Flight of the Red Balloon

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Flight of the Red Balloon is one of

those movies where nothing much happens. It’s a simple, relatively

peaceful film, notable in part because director Hou Hsao-Hsien is shooting outside Asia for the first

time. Hou’s starting point–dictated by Paris’s Musee d’Orsay, which commissioned the film–is La Ballon Rouge, the 1956

Albert Lamorisse film about a little boy and his companion in the streets of

Paris, a floating red balloon.


Hou’s on-screen surrogate for his entree

to Western filmmaking is Song, a

Chinese film student in Paris working as a nanny to a young boy, Simon.

(She’s also shooting a movie on the streets of Paris involving a red

balloon, and has Simon take part.) Simon’s

mother is Suzanne, played with great eccentricity and anxiousness by

Juliette Binoche, sporting a shock of blond hair atop an intense,

friendly but largely unhappy face. Suzanne works in a puppet theater (a

fairly explicit reference to one of Hou’s previous films, The

Puppetmasters) and lives alone with Simon in a cluttered

apartment. The place downstairs is hers, too, but the tenants–friends of her estranged husband–have stopped paying rent. She’s

eager to throw them out not only because she expects her older

daughter will soon need a place to stay in Paris, but also because

the couple is, to her mind anyway, ill-mannered, untidy, and

inconsiderate.

That’s it in a nutshell. Working to some degree in improvisational mode, Hou doesn’t

generate a lot of narrative, but his images–emphasizing the quality of

light passed through windows, or reflected in glass–are masterful and

riveting. At times the visual strategy reminded me of Kieslowski, but

then there’s something less structured and more free about Hou’s

style. Kieslowski’s French-language films were insistent in their

beauty, aggressive in their mystery. But nothing in Red Balloon

feels especially calculated, or even pre-meditated. Instead, Hou pulls

off the illusion that he’s just working the camera and the screen space

verité-style, trying to get the

best angle on Suzanne’s unfolding personal crisis, on Simon’s young

sense of

wonder, on Song’s tranquil face, lurking around the margins of every

scene, sometimes with a camcorder in hand–as always, the

filmmaker as tourist, spectator and eavesdropper. She’s also a

surrogate mother here: she’s shooting a film, on DV, about a red

balloon floating through the streets of Paris, and she has involved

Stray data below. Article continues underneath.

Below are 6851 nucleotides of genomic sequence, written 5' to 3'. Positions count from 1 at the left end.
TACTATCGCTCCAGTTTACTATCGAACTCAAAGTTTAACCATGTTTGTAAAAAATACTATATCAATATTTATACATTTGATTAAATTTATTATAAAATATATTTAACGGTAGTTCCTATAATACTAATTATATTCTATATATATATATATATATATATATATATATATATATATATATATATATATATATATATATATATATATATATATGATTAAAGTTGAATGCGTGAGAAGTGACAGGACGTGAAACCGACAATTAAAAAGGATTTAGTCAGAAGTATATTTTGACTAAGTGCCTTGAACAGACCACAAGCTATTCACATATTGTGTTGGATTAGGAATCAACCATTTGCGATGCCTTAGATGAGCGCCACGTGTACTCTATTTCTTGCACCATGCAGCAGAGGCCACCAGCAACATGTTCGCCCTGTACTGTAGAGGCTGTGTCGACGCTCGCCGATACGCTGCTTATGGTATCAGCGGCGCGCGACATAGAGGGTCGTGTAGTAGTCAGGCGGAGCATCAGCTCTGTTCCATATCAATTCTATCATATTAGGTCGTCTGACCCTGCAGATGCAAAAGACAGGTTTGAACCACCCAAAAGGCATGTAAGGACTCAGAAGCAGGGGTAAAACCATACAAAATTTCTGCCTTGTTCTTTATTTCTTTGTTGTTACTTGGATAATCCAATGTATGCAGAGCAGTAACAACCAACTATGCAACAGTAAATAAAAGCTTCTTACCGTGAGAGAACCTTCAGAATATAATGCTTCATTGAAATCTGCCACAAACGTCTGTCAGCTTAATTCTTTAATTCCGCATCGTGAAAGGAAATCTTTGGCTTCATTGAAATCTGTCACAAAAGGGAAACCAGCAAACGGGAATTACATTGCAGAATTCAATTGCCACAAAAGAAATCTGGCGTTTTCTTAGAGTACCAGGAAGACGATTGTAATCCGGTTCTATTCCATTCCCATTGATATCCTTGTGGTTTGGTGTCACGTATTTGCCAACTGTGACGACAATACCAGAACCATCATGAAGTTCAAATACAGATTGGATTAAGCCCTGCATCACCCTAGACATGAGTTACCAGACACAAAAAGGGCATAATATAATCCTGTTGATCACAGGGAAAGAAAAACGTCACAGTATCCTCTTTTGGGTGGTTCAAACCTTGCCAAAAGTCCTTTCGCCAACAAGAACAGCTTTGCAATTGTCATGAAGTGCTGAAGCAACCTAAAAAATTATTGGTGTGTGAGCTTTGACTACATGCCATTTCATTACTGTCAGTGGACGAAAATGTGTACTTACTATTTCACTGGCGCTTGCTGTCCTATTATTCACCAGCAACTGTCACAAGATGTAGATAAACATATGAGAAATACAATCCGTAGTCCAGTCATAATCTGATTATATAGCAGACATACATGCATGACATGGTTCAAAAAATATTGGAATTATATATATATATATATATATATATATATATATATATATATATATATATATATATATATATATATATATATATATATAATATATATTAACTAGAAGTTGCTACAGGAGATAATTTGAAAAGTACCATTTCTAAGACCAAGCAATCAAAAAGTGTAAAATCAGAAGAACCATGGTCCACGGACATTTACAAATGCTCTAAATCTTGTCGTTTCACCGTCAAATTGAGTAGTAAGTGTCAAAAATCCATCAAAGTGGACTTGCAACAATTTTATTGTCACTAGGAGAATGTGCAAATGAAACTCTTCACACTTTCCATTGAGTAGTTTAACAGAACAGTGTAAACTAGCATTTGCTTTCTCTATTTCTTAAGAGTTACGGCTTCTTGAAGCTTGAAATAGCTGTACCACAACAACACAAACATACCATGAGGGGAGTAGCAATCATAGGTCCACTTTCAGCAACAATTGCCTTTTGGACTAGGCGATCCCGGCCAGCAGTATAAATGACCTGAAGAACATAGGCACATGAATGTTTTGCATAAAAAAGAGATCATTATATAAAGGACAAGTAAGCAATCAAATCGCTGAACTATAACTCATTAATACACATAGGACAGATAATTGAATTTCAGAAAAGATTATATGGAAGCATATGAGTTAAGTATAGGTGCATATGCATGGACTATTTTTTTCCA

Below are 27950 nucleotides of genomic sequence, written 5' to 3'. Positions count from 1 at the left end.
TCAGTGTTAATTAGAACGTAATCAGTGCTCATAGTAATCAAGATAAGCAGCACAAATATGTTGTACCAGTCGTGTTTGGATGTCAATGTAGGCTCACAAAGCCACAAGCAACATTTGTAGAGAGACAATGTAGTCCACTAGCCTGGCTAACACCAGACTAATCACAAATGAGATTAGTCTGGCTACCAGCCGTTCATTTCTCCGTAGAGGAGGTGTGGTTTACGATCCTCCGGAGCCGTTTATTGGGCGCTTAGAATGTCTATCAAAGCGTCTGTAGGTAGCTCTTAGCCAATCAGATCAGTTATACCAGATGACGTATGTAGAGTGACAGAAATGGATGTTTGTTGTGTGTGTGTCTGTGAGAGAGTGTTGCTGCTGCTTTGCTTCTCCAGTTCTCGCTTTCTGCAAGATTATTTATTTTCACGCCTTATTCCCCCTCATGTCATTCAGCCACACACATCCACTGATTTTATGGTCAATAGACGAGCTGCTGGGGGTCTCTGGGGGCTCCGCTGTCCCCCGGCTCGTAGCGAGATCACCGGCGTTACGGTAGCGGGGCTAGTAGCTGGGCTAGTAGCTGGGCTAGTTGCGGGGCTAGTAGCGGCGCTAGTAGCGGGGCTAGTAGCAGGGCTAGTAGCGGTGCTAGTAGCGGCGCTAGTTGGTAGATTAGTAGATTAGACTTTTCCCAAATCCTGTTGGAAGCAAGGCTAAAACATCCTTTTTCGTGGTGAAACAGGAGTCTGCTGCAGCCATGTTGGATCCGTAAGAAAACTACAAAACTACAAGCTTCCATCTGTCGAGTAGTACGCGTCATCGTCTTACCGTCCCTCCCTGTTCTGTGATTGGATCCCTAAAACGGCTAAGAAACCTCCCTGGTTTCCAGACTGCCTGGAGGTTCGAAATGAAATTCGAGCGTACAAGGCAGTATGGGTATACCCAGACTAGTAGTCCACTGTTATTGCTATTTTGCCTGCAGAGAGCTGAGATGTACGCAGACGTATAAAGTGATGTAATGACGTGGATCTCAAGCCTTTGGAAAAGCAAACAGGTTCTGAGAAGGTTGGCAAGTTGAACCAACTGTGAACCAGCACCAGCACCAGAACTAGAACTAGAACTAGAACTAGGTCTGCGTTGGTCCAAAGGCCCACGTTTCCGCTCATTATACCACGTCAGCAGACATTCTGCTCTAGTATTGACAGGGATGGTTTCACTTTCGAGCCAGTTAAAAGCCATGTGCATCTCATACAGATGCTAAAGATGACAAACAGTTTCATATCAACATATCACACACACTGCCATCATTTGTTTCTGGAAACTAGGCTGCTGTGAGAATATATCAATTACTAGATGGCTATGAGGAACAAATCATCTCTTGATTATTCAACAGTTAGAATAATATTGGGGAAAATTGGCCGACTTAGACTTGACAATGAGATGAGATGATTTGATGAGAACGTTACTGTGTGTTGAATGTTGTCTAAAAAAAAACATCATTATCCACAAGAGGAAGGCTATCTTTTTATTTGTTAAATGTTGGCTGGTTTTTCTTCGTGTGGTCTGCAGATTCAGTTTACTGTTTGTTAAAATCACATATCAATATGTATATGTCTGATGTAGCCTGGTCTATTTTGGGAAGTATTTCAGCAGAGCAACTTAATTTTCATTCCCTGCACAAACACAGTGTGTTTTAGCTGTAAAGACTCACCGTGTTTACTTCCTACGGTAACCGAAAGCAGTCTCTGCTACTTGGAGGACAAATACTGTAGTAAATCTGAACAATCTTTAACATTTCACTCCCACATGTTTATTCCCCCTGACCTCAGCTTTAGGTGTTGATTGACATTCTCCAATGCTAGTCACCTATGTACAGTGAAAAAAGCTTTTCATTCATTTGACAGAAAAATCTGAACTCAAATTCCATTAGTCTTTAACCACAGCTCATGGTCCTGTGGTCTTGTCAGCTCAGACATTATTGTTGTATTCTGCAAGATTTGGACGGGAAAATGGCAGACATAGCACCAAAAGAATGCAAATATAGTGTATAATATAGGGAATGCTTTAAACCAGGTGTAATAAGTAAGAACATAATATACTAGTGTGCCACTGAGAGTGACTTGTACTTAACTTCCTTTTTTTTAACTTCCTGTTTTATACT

Simon in the picture.

A quick glance around the net shows that

many viewers have been frustrated, angered even, by the film’s

languors. I can understand that it would seem little more than a pretty, exceptionally well-crafted trifle if

not for

the presence of Binoche, whose single mom is a credible, sympathetic

creation. It’s a

wholly un-selfconscious performance that sneaks up on you until Hou

and Binoche both let ‘er rip in a couple of key scenes where Suzanne

jabbers helplessly into her cell phone–that symbol of

simultaneous connectivity and disconnectedness–her feelings of

lonesomeness and abandonment palpable enough almost to transform Red

Balloon into tragedy.

But then there’s Simon, learning piano

and

growing street-smart, building up his understanding of the world

around him even as he wonders at the benevolence of the bright red

balloon that appears to him through a skylight in the film’s

concluding scene. For the balloon’s continued presence, he must have

Song to thank; she delivered an element of magic that Suzanne was

unequipped to provide. It’s a wonder that Suzanne surely

understands–she seems like the type to remember what it felt like to be

a child–even if she’s at an age where she knows a bit too much about

how the world works to share in that wonder. Flight of the Red Balloon is a little bit

happy and a little bit sad, a high-angle view on childhood in the

sunlight and adulthood in the shadows, with the much-longed-for consummation of the heart’s yearnings

floating on the breeze just out of reach.

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